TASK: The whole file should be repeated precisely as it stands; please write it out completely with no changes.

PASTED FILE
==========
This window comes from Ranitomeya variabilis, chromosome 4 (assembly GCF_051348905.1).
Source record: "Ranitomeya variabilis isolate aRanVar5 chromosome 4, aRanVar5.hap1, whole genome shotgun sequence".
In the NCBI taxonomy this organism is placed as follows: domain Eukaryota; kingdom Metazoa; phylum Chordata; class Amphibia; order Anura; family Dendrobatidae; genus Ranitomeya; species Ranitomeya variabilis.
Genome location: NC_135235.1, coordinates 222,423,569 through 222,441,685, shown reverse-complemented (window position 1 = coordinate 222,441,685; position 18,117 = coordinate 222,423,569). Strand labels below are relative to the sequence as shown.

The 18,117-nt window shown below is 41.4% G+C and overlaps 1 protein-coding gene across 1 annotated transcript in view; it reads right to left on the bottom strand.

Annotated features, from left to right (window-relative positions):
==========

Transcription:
This window comes from Ranitomeya variabilis, chromosome 4 (assembly GCF_051348905.1).
Source record: "Ranitomeya variabilis isolate aRanVar5 chromosome 4, aRanVar5.hap1, whole genome shotgun sequence".
In the NCBI taxonomy this organism is placed as follows: domain Eukaryota; kingdom Metazoa; phylum Chordata; class Amphibia; order Anura; family Dendrobatidae; genus Ranitomeya; species Ranitomeya variabilis.
Genome location: NC_135235.1, coordinates 222,423,569 through 222,441,685, shown reverse-complemented (window position 1 = coordinate 222,441,685; position 18,117 = coordinate 222,423,569). Strand labels below are relative to the sequence as shown.

The 18,117-nt window shown below is 41.4% G+C and overlaps 1 protein-coding gene across 1 annotated transcript in view; it reads right to left on the bottom strand.

Annotated features, from left to right (window-relative positions):